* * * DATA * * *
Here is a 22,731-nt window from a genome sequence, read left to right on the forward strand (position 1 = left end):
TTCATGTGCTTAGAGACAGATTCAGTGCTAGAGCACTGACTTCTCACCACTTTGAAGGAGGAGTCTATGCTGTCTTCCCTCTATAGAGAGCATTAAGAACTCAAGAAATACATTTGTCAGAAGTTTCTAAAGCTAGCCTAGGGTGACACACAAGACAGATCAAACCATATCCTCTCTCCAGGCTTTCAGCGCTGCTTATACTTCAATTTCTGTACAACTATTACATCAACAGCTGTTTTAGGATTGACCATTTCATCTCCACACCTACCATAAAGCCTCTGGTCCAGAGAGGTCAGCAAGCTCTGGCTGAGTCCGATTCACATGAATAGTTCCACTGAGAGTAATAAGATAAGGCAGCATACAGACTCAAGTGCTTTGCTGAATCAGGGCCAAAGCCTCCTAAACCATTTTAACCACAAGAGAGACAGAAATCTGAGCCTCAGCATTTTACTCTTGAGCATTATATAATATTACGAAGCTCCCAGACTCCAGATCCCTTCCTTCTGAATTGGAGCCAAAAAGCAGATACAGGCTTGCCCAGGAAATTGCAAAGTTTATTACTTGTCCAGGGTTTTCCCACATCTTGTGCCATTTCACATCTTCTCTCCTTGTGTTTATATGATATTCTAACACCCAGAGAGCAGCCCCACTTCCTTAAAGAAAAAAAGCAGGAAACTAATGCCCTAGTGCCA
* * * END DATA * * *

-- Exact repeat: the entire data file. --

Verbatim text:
Here is a 22,731-nt window from a genome sequence, read left to right on the forward strand (position 1 = left end):
TTCATGTGCTTAGAGACAGATTCAGTGCTAGAGCACTGACTTCTCACCACTTTGAAGGAGGAGTCTATGCTGTCTTCCCTCTATAGAGAGCATTAAGAACTCAAGAAATACATTTGTCAGAAGTTTCTAAAGCTAGCCTAGGGTGACACACAAGACAGATCAAACCATATCCTCTCTCCAGGCTTTCAGCGCTGCTTATACTTCAATTTCTGTACAACTATTACATCAACAGCTGTTTTAGGATTGACCATTTCATCTCCACACCTACCATAAAGCCTCTGGTCCAGAGAGGTCAGCAAGCTCTGGCTGAGTCCGATTCACATGAATAGTTCCACTGAGAGTAATAAGATAAGGCAGCATACAGACTCAAGTGCTTTGCTGAATCAGGGCCAAAGCCTCCTAAACCATTTTAACCACAAGAGAGACAGAAATCTGAGCCTCAGCATTTTACTCTTGAGCATTATATAATATTACGAAGCTCCCAGACTCCAGATCCCTTCCTTCTGAATTGGAGCCAAAAAGCAGATACAGGCTTGCCCAGGAAATTGCAAAGTTTATTACTTGTCCAGGGTTTTCCCACATCTTGTGCCATTTCACATCTTCTCTCCTTGTGTTTATATGATATTCTAACACCCAGAGAGCAGCCCCACTTCCTTAAAGAAAAAAAGCAGGAAACTAATGCCCTAGTGCCA